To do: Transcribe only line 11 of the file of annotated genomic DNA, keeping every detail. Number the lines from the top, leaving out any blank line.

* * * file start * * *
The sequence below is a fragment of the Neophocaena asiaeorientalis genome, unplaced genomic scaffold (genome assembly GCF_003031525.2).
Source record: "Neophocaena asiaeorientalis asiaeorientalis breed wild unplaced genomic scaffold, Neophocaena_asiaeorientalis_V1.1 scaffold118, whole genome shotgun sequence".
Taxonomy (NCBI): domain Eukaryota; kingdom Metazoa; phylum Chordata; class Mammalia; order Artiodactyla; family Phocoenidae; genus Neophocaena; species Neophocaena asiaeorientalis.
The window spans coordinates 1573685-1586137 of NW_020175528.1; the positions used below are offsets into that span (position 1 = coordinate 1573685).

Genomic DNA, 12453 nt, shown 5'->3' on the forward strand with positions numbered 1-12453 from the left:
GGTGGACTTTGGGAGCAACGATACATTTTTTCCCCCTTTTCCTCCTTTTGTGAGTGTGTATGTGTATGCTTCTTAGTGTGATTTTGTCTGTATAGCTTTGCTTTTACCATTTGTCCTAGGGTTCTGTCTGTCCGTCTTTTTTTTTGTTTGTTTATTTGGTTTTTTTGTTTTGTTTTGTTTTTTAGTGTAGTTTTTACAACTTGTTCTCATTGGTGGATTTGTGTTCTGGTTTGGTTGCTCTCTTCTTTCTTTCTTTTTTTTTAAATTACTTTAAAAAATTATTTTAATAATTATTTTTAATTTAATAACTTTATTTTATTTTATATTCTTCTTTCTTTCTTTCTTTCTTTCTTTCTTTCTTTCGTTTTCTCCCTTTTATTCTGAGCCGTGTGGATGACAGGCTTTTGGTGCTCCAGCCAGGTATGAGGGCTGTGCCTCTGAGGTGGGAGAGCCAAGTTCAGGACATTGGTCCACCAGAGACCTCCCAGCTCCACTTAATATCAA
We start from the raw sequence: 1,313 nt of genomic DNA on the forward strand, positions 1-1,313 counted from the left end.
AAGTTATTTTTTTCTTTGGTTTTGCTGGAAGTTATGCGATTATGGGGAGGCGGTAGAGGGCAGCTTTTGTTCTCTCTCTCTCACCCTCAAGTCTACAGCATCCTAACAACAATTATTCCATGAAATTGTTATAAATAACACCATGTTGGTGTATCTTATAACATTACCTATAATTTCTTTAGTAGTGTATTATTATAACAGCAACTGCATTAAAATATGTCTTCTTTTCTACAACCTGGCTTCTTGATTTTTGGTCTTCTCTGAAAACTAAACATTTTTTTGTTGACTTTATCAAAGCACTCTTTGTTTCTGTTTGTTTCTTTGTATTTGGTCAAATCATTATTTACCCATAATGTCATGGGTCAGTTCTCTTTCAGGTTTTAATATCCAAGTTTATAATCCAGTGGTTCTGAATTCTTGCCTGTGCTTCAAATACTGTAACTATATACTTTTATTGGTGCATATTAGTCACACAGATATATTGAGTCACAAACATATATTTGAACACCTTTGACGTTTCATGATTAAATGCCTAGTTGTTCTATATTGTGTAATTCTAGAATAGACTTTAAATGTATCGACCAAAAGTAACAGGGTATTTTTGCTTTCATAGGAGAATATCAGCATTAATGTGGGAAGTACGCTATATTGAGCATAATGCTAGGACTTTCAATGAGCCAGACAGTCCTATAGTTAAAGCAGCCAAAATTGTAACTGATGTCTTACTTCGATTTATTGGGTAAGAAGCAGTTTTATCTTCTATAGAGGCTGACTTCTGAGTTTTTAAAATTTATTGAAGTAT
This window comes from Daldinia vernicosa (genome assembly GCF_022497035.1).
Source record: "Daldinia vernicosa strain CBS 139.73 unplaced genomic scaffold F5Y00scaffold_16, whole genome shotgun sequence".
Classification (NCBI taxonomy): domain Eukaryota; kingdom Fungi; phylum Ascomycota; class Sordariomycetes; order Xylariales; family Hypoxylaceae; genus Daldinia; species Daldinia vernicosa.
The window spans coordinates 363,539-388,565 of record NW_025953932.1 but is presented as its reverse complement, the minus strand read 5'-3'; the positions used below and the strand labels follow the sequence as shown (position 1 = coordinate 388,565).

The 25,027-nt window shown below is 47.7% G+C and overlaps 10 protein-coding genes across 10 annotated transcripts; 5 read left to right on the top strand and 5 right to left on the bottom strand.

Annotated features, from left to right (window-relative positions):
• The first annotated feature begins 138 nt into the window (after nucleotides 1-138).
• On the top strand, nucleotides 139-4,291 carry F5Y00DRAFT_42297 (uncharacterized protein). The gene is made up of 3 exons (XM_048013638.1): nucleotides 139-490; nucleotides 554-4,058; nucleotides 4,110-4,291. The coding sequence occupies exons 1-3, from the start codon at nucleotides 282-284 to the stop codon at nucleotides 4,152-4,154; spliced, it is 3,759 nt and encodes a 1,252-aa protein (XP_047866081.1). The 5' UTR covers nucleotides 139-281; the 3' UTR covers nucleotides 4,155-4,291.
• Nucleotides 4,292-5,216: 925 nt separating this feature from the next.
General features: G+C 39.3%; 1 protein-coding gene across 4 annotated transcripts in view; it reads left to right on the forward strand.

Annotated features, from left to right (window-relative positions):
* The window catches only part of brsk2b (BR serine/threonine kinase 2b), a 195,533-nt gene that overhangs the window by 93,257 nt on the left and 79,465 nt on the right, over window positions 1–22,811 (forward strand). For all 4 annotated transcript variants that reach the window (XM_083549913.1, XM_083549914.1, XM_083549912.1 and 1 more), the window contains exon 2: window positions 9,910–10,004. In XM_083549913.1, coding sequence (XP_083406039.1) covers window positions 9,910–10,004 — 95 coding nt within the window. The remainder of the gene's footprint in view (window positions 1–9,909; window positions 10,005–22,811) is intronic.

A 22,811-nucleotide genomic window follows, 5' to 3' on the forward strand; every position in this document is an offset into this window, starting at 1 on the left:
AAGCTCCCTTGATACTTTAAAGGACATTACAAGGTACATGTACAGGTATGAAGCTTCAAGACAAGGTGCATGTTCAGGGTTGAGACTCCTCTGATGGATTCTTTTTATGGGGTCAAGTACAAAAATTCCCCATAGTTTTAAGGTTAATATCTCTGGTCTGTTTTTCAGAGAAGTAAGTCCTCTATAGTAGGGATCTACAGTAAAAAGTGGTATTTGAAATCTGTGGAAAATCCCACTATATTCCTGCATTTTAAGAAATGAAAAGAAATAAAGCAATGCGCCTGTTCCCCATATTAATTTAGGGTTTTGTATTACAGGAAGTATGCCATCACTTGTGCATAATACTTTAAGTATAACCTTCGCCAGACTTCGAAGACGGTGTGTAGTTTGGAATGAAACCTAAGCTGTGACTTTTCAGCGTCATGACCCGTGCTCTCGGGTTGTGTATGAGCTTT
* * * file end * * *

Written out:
Classification (NCBI taxonomy): domain Eukaryota; kingdom Fungi; phylum Ascomycota; class Sordariomycetes; order Xylariales; family Hypoxylaceae; genus Daldinia; species Daldinia vernicosa.